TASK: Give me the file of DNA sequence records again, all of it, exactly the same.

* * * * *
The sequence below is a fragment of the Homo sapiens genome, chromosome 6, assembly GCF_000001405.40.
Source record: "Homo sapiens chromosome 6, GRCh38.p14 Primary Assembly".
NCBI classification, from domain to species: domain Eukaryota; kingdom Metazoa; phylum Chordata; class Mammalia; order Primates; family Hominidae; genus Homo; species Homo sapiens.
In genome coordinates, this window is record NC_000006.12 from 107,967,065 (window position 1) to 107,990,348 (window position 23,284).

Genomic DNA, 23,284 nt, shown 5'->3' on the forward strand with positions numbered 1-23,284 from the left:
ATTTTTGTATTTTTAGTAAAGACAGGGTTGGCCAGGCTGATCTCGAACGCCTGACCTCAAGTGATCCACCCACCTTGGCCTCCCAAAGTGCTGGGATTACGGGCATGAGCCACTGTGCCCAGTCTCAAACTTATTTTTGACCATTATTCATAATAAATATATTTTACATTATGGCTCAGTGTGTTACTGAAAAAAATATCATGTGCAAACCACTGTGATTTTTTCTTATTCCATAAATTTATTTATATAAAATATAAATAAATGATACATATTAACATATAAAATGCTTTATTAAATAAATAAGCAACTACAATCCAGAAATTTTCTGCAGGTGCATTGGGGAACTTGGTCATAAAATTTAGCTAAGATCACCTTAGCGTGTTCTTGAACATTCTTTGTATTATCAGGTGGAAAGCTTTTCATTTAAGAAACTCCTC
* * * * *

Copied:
The sequence below is a fragment of the Homo sapiens genome, chromosome 6, assembly GCF_000001405.40.
Source record: "Homo sapiens chromosome 6, GRCh38.p14 Primary Assembly".
NCBI classification, from domain to species: domain Eukaryota; kingdom Metazoa; phylum Chordata; class Mammalia; order Primates; family Hominidae; genus Homo; species Homo sapiens.
In genome coordinates, this window is record NC_000006.12 from 107,967,065 (window position 1) to 107,990,348 (window position 23,284).

Genomic DNA, 23,284 nt, shown 5'->3' on the forward strand with positions numbered 1-23,284 from the left:
ATTTTTGTATTTTTAGTAAAGACAGGGTTGGCCAGGCTGATCTCGAACGCCTGACCTCAAGTGATCCACCCACCTTGGCCTCCCAAAGTGCTGGGATTACGGGCATGAGCCACTGTGCCCAGTCTCAAACTTATTTTTGACCATTATTCATAATAAATATATTTTACATTATGGCTCAGTGTGTTACTGAAAAAAATATCATGTGCAAACCACTGTGATTTTTTCTTATTCCATAAATTTATTTATATAAAATATAAATAAATGATACATATTAACATATAAAATGCTTTATTAAATAAATAAGCAACTACAATCCAGAAATTTTCTGCAGGTGCATTGGGGAACTTGGTCATAAAATTTAGCTAAGATCACCTTAGCGTGTTCTTGAACATTCTTTGTATTATCAGGTGGAAAGCTTTTCATTTAAGAAACTCCTC